The start of 2017 was quite a shock for buyers in the plastics industry as price increases hit hard for several polymers. Prices surged in polystyrene and polypropylene within the span of days, with little to no notice and rumors of further increases on the horizon. Given the current volatility of the market there is a lot of uncertainty among buyers of resin and plastic sheet alike regarding whether they should stock up, or hold back.
To help give some context to the current pricing surge that many plastic sheet customers are seeing, and when you may expect some relief, below is a recap of market pricing reported for the month of January:
The turn of the year brought with it a $0.10/lb surge in polymer-grade propylene (PGP) that was immediately passed through to polypropylene resin and polypropylene sheet buyers. While tight supplies of PGP feedstock are partially to blame for this drastic swing, there was no singular event that led to the increase. According to CDI several events may have influenced the dramatic spike:
- Year-end destocking led to December prices that did not reflect the tight market; when demand resurfaced again in January, buyers faced higher prices.
- Higher than expected crude oil prices up around $8-$9/B from November to January.
- Capacity shut-down (both planned and unplanned) from major producers and ethylene crackers.
- NGL prices (propane, butane) increased significantly as a result of cold weather, causing ethylene costs to favor ethane.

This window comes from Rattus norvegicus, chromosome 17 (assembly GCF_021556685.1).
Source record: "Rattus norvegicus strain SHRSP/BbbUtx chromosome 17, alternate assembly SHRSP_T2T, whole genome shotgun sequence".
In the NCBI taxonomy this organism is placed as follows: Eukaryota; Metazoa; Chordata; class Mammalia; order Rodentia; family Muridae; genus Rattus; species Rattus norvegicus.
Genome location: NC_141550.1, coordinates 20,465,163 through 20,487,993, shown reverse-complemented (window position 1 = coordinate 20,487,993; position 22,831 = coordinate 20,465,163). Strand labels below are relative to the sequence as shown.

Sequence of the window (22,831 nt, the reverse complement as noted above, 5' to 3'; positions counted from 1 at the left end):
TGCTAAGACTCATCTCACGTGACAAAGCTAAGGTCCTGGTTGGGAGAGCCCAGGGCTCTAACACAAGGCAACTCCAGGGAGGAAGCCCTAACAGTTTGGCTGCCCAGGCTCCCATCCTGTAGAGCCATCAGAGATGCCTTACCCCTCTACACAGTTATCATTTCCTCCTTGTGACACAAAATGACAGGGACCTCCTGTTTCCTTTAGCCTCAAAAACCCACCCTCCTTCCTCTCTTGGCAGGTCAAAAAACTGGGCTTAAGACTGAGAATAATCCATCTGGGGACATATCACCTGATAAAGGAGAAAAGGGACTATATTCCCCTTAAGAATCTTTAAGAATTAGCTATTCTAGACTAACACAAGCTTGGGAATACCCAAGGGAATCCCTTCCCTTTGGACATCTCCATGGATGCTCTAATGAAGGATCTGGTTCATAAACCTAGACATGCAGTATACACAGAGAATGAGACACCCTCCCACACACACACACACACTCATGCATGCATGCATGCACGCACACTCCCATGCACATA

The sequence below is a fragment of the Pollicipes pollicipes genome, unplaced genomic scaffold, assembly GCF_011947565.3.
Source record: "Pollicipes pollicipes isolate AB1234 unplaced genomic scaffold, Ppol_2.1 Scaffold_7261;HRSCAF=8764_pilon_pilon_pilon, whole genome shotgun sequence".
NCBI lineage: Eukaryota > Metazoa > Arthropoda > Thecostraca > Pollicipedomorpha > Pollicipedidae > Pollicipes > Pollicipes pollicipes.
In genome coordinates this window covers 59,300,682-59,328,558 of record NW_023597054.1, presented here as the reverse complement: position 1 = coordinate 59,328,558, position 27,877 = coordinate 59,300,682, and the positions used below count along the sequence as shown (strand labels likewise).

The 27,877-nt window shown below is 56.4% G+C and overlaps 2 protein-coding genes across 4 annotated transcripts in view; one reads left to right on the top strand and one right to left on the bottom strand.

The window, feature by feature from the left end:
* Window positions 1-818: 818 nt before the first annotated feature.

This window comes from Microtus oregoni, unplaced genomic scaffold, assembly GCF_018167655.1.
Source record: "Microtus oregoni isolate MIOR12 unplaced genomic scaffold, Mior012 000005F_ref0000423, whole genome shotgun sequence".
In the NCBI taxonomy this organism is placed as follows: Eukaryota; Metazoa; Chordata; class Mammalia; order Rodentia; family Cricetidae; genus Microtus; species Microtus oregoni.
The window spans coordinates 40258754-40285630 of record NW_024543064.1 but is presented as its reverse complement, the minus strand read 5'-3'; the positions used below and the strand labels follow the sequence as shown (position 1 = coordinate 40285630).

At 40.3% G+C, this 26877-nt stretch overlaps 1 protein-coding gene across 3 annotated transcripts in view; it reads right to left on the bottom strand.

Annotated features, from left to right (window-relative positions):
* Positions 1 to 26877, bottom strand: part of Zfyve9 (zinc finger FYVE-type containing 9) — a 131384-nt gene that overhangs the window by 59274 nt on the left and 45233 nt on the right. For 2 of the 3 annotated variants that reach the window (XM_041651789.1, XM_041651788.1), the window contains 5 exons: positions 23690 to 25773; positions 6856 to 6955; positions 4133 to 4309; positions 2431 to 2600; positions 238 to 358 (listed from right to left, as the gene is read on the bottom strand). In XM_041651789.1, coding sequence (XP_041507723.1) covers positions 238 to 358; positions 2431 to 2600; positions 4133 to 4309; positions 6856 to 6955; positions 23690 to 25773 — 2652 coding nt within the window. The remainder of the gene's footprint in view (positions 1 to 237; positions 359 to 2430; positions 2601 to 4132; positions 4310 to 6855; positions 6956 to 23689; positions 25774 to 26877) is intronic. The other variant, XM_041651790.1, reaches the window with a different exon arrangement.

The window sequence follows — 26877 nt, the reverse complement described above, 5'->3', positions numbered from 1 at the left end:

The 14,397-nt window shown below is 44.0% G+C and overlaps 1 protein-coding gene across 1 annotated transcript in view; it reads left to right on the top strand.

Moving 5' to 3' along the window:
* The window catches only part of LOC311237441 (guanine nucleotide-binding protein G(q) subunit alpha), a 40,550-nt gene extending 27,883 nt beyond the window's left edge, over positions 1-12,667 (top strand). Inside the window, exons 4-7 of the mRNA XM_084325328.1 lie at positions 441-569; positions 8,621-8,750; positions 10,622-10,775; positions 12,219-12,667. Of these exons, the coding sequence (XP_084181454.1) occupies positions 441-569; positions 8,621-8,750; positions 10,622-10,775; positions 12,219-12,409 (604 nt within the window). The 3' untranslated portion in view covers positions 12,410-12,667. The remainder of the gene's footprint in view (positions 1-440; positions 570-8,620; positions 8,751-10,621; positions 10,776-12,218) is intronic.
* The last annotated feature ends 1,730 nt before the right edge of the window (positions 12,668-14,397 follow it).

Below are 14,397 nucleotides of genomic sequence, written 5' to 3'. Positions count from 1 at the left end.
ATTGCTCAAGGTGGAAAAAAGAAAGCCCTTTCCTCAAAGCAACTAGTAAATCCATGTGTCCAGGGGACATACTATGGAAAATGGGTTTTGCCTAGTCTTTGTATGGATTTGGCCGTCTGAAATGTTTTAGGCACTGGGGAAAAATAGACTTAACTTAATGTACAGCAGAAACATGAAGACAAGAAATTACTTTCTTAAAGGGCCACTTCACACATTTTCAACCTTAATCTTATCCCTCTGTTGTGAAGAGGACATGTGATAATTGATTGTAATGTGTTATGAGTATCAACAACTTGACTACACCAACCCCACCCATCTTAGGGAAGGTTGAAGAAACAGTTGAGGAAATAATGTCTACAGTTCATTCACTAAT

Polystyrene (PS, HIPS)
Polystyrene pricing experienced a $0.05/lb increase this past month due to higher feedstock costs across the board. To start, oil prices were higher than initially estimated with an $8 to $9/B increase over the past two months. Benzene and ethylene prices were also much higher than previous forecasts called for with additional increases projected for next month. The net result of these feedstock increases was a $0.05/lb increase passed on to the polystyrene resin market, with projections for the next month calling for another increase around $0.08/lb. Projections estimate that pricing will level out in March with the potential for decreases next quarter.
Polyethylene (HDPE, LDPE, LLDPE)
PE index prices came in flat in January, but buyers were hit with a $0.06/lb increase right at the start of February. Higher than expected oil prices helped drive international prices higher in January and spot PE resin prices around the globe were up an average of $0.03 - $0.05/lb over the prior month. The weather in mid-December was also much colder than expected, which combined with the higher oil prices helped to push ethylene’s NGL feedstock prices up. In addition, several planned maintenance outages and confirmation of plant start-up delays combined with stronger demand could result in tighter than expected supply.
The volatility of the resin market can be hard to anticipate and customers should note that Impact Plastics makes no guarantee that fluctuations in price will follow projected patterns outlined. For more information, contact our team: